Honus Wagner T206 Baseball Card – Is It A Good Investment?
For many readers (including myself) the T206 Honus Wagner card is mostly out of reach from an affordability standpoint.
So unless you have some serious cash hanging around, the Wagner might not necessarily be an affordable investment at the moment.
Still, I thought it might be fun to examine the current values and populations for the T206 Wagner, while trying to see if we might be able to determine a future value for the card.
Of course this is just an exercise, and nothing in this article should be construed as fact; we are mostly having some fun with numbers to see what the possibilities are.
Do you have a T206 Wagner card? Get in touch with me at email@example.com — I’d love to see it!
A History Of The T206 Honus Wagner Card
The T206 White Borders set was issued from 1909 through 1911 and today is the most sought after vintage baseball card set. The cards were inserted in cigarette packs sold by the American Tobacco Company (or ATC). The cards were issued in sixteen different tobacco packs, as a promotion to try and keep customers loyal to its cigarette brands. It is also thought that the cards were used as an added 'stiffener' for the cigarette packs.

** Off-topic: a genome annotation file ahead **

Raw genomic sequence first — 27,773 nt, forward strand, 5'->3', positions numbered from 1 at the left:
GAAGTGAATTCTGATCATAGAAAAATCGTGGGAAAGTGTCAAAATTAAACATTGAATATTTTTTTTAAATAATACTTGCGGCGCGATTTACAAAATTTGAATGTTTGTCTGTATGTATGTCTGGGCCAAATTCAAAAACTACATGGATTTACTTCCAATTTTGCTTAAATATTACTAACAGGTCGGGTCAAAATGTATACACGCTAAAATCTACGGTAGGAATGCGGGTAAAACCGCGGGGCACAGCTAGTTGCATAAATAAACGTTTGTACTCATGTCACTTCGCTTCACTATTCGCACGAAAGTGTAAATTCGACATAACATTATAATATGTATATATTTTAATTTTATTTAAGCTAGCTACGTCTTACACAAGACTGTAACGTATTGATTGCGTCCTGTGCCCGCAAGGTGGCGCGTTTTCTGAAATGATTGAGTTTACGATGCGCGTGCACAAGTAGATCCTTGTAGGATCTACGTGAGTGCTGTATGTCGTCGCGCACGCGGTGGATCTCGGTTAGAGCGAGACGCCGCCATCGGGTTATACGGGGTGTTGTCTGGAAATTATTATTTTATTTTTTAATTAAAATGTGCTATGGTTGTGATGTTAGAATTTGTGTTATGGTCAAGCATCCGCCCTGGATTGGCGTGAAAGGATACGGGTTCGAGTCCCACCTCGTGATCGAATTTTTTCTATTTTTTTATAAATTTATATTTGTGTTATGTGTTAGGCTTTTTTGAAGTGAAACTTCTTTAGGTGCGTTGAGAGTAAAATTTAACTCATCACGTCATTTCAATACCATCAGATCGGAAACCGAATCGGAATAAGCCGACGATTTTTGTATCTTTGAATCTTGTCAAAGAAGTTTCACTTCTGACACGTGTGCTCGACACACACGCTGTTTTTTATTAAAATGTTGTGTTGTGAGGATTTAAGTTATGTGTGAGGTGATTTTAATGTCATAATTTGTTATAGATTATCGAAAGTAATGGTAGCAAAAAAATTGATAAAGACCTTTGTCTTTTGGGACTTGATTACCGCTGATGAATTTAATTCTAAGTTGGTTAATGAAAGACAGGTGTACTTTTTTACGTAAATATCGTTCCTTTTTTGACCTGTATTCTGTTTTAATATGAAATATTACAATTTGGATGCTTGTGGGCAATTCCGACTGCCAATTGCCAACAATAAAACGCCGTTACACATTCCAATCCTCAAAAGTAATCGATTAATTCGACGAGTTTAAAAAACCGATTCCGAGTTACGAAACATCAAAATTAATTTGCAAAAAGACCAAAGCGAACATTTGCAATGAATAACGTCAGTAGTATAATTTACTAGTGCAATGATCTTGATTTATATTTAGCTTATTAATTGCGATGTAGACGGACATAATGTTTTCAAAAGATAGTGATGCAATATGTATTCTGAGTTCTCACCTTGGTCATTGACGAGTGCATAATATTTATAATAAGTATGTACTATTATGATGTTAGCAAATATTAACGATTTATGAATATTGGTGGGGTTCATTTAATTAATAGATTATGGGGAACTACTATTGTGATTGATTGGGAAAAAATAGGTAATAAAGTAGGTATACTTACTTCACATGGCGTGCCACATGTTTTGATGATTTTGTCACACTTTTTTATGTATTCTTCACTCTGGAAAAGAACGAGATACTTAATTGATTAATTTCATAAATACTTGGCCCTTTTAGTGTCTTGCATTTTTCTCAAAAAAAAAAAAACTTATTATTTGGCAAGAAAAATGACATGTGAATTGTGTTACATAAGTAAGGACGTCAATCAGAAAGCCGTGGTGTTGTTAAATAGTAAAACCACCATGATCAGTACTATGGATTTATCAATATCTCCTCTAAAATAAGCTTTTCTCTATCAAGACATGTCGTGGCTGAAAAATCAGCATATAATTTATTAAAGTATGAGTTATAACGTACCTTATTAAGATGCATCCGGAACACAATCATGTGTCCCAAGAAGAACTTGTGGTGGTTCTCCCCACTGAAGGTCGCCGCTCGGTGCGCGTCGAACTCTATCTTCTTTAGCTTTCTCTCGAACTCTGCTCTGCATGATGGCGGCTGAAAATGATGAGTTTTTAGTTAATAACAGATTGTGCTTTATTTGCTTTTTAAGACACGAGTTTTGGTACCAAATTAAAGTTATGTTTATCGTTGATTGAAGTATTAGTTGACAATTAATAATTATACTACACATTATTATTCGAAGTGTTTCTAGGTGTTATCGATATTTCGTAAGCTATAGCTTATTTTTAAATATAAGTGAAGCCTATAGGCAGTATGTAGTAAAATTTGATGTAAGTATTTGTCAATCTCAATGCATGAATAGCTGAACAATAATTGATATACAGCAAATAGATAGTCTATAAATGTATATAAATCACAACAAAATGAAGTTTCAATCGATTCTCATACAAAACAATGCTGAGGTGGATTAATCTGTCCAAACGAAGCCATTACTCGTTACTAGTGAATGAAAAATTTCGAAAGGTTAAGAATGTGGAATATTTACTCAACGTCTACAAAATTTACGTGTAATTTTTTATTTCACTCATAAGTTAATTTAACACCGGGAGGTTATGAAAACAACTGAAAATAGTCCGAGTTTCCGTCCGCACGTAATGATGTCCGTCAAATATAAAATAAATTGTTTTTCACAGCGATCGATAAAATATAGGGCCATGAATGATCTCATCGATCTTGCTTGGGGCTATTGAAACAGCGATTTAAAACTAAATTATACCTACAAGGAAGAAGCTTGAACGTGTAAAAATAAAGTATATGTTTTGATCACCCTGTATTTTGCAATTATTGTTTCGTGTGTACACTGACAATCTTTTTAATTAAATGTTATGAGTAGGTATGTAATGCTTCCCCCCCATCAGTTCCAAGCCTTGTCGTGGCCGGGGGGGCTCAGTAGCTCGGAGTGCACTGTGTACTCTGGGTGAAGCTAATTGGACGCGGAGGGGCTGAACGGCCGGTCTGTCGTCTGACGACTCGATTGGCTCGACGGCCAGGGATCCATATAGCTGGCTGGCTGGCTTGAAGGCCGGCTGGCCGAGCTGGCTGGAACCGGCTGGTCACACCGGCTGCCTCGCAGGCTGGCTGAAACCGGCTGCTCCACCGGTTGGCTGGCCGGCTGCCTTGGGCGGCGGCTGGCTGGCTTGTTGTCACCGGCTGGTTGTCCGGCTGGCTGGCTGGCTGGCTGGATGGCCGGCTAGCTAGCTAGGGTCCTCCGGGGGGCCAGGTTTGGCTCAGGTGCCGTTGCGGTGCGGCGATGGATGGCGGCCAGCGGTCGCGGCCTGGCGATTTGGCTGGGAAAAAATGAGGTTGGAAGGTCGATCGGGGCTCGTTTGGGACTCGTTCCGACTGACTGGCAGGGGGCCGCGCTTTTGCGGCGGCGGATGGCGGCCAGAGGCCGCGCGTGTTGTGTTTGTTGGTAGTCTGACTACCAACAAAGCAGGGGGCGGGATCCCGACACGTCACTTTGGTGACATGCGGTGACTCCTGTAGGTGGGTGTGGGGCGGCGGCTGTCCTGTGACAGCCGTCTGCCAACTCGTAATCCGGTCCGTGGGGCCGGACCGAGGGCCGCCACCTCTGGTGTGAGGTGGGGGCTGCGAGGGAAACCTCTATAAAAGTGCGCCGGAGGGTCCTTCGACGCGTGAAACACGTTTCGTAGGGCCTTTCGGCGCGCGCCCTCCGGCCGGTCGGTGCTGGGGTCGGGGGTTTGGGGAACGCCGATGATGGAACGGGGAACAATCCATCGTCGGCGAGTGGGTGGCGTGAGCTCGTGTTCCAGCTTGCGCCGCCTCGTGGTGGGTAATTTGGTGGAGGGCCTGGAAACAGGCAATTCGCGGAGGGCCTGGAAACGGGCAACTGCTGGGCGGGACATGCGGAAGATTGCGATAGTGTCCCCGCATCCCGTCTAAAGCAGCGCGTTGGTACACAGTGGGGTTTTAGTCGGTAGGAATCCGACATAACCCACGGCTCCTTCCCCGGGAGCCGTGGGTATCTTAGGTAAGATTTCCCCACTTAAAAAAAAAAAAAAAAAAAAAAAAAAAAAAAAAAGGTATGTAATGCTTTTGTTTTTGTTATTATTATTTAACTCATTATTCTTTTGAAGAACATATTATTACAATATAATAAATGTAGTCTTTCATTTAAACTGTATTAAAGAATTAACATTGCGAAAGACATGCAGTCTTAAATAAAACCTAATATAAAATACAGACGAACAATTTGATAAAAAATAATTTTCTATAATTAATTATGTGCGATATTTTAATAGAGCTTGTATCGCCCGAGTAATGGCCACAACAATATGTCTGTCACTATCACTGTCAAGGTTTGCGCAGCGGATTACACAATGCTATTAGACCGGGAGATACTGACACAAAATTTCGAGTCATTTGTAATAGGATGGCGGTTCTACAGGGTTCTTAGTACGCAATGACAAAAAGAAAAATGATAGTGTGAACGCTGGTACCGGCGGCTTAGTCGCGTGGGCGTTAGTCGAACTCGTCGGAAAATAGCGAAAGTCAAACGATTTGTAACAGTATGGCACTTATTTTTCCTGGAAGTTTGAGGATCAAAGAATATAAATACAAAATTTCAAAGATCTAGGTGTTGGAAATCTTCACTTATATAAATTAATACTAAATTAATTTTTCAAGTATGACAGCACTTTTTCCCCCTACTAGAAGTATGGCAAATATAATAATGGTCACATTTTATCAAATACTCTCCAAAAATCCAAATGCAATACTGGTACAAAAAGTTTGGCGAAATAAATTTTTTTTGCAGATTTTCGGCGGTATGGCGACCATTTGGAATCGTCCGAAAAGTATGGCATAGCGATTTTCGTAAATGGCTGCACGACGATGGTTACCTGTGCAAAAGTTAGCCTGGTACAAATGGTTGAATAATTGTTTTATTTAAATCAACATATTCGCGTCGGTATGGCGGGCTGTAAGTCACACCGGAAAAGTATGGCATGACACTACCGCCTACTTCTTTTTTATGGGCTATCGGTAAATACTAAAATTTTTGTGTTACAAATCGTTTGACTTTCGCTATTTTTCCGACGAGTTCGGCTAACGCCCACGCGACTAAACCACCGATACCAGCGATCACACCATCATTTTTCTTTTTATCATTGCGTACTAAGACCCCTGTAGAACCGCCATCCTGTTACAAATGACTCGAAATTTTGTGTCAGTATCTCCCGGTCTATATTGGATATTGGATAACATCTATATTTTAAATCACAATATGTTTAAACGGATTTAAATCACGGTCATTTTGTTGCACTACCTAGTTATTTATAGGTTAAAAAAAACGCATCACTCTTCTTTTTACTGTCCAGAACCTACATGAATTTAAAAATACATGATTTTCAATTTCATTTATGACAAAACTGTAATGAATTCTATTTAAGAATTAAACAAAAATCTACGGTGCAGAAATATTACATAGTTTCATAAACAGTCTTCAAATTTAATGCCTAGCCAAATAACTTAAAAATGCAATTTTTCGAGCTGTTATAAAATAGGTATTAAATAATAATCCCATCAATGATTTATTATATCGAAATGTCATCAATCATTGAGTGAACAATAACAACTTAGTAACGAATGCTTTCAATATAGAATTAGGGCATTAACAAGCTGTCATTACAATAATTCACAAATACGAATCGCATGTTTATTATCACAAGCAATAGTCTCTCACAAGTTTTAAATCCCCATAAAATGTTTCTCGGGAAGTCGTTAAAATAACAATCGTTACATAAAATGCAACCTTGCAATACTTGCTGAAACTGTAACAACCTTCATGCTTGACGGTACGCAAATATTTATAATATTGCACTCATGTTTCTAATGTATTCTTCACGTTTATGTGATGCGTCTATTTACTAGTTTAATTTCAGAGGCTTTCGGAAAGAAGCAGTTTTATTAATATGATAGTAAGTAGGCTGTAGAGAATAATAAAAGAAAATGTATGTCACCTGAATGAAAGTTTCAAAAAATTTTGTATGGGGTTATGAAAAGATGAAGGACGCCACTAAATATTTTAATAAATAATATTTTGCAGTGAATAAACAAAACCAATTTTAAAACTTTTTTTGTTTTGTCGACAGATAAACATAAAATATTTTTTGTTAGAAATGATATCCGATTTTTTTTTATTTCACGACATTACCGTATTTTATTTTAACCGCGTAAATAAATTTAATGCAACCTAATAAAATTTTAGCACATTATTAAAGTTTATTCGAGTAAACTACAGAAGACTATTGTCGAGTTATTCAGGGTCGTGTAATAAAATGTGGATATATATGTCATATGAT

The story of the T206 Honus Wagner card is one of folklore, but the summary goes something like this. The American Tobacco Company started producing the Wagner card early on in their production run in 1909, but was quickly forced to stop producing the card. This was due to a cease and desist from Wagner which ordered ATC to remove the card from the set.
Some say that Wagner wanted the card pulled, due to the fact that he did not want to be associated with a tobacco product and ruin his image. But many dispute this fact, noting that Wagner was a frequent chewing tobacco user and it was more likely due to a contractual dispute.
Some advanced T206 collectors, such as Olbermann, have argued that Wagner’s withholding of consent had less to do with an anti-smoking bias than money. These critics of the anti-smoking thesis note that Wagner was featured in advertisements for tobacco products (including cigars) leading up to 1909, and was an admitted user of chewing tobacco. From this, they conclude that Wagner's pronouncements about moral objections to cigarette smoking were themselves, excuse the pun, a “smoke screen.” - Scott Reader, Inside T206